Kenya. – The Arabuko-Sekoko Coastal Forest is the largest single block of indigenous coastal forest remaining in East Africa and it is found bordering Watamu. At 420 km2 it is managed by Kenya Forest Service.
We took a 6 km walk here, signing in and buying our tickets whilst learning a little more about the protected indigenous species the area holds from the Kenya Forest officials. We were in theory searching for forest elephants, but the truth is, a few hours in this beautiful park and the knowledge that they were there, was reward enough.
Sokoke means red soil, which is what was underfoot as we walked between the 100 year old Kapok trees whose branches entangled above us. In the distance we fairly regularly caught sight of the diminutive golden-rumped elephant shrew which is endemic to the area. The air was filled with birdsong and a cool breeze blew through the density of leaves. Magical, really.
Approximately 600 species of plants have been recorded here, occuring likely as a result of the diversity of soils and climatic conditions, as well as high rainfall.
Arabuko-Sekoko has been ranked as the second most important forest for the conservation of threatened bird species on the mainland of Africa.
The 270 bird species known here include six globally threatened and three near-threatened species, namely Clarke’s Weaver, the Sokoke Pipit and Amani Sunbird. This is also home to the smallest owl in Africa, the Sokoke Scops-Owl, which we weren’t lucky enough to see.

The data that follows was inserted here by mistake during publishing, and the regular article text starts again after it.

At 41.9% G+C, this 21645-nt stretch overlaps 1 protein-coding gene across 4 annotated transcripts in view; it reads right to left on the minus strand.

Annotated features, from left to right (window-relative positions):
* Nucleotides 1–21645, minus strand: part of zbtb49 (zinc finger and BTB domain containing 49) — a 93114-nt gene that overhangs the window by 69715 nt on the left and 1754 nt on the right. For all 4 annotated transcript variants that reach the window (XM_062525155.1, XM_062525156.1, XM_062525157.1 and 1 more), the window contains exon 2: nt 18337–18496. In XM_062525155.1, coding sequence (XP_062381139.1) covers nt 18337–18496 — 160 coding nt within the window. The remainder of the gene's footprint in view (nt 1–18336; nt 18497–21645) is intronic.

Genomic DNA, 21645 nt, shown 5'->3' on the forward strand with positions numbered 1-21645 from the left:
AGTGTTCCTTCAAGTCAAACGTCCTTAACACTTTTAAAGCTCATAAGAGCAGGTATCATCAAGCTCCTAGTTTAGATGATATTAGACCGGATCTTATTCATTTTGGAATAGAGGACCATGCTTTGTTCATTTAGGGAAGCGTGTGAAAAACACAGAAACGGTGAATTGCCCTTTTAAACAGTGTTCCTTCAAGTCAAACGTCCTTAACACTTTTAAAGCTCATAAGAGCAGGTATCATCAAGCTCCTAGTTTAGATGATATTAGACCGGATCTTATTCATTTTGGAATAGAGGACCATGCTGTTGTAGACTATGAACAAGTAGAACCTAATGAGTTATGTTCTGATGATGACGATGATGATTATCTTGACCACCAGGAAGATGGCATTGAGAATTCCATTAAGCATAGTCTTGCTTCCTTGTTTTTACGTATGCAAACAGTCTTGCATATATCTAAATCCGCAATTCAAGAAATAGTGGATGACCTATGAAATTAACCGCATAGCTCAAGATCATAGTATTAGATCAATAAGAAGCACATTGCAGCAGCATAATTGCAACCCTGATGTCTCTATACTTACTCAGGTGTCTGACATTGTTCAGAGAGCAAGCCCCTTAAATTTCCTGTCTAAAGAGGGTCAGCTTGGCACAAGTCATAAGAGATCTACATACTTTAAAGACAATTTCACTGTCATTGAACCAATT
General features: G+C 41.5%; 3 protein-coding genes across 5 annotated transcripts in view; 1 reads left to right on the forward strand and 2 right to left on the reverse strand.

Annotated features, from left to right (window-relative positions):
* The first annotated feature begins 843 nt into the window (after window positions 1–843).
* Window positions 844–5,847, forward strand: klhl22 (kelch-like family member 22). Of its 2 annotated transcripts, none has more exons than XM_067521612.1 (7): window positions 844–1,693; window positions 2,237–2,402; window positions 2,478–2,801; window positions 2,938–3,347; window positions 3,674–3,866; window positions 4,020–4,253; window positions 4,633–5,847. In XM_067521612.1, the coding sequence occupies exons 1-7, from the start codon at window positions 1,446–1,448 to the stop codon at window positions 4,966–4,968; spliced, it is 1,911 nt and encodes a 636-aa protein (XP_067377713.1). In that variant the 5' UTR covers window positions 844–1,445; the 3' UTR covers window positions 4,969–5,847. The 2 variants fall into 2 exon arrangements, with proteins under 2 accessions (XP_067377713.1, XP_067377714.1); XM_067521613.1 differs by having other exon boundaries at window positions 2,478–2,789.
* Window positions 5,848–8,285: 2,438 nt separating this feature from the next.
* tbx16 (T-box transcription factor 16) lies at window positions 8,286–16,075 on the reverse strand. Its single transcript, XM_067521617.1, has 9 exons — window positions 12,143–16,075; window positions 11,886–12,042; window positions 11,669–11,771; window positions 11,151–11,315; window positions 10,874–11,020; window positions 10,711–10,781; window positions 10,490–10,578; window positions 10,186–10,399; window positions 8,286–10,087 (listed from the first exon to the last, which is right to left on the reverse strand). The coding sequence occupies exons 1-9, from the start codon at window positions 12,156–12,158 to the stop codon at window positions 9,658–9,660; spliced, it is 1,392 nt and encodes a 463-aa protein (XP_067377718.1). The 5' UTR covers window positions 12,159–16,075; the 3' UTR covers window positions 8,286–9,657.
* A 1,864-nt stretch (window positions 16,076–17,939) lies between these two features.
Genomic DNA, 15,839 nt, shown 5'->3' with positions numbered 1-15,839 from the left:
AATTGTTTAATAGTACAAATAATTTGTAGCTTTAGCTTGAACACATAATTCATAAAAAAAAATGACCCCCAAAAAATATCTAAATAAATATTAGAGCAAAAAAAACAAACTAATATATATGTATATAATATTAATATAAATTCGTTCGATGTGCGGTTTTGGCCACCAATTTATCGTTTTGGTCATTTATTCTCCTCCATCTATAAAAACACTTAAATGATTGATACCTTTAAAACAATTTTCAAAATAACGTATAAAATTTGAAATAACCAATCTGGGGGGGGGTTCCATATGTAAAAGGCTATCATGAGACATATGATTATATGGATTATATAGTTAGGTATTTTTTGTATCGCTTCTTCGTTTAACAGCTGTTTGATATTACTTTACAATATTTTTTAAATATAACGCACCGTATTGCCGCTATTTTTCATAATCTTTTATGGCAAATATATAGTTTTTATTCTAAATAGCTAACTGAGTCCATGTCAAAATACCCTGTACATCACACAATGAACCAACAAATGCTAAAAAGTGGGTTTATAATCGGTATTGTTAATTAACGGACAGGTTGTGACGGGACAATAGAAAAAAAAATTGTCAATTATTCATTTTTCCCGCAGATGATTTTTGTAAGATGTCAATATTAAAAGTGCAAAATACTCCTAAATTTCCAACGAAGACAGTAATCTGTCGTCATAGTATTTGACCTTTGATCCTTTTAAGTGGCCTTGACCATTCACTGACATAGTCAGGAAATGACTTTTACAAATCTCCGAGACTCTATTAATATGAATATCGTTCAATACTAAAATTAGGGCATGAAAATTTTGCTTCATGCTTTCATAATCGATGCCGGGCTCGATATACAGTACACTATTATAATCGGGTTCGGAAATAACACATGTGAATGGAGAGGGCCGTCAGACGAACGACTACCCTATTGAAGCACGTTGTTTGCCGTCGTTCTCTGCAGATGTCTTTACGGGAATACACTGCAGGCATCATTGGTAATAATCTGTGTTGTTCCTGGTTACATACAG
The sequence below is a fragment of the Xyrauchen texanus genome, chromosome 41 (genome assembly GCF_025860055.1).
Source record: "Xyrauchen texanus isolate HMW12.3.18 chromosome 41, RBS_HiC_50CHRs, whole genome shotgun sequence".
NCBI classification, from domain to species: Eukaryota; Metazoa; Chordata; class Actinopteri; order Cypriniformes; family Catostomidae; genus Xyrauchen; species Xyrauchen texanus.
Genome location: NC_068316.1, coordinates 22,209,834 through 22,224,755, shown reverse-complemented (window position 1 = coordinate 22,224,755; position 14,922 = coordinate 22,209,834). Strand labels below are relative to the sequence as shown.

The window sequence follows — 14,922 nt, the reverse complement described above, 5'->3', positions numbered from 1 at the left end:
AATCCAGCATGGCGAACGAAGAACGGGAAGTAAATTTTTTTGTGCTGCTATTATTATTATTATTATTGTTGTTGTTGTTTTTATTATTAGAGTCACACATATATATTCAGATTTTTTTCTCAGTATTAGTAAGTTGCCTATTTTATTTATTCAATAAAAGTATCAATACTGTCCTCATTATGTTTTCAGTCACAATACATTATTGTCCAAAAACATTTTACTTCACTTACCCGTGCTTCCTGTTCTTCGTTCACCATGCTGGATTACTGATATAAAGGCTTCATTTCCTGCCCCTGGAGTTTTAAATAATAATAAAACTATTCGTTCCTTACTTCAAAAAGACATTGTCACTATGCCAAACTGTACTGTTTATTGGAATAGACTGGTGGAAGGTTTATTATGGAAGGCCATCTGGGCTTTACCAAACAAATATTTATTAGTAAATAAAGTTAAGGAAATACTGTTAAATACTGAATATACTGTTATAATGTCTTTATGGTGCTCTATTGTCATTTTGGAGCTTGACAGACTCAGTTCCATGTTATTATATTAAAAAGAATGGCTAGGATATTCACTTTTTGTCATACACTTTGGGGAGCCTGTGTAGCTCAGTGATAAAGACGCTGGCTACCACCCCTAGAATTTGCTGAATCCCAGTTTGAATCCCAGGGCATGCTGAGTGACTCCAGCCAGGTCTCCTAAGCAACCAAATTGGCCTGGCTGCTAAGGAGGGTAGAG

The forest is surrounded by villages on all sides, which puts much strain on this sensitive eco-tourism and creates a risk of deforestation and poaching, both real threats.
Lush, overgrown grass, rustle of leaves in the wind.
From thick forest to open grass plains.
The tree plantation next to the fence that divides the protected forest from man.
Sammy and Linda Markovina next to the constructed elephant watering hole.
Sammy taking a break.
Above pic by Linda.
We came across a group of woman walking back to their homes after a day of working the fields.
Sammy with his mom and a hand full of oranges.
After our walk we visited with guide Sammy Safari in his shamba or yard, picking fresh oranges off the tree to eat as we sat relaxing in the shade.
Sammy’s parents Elijah aged 94 and Alicia aged 81, who we joined, have owned this land for generations and are self-proclaimed guardians of the forest and have raised an inspiring conservationist in their son.
They even donated a portion of their property for a well and waterhole to be constructed for the resident elephants and buffalo.
Sammy spends many hours watching the elephants from a bench he has put out just beyond his home, walks the forest daily always on the look out for snares and does all he can to combat poaching and educate against deforestation. An honour to have met him, a wise generous spirited man.
And then it was on the back of a motorbike and a ride through the reserve and adjoining communities into Watamu, just as the sun was setting and the streets were coming to life with a vibrant sense of Saturday night living.
Music, street food, casual conversation in the heat of the night …
Read more about my visit to Kenya here.
Always walk the land.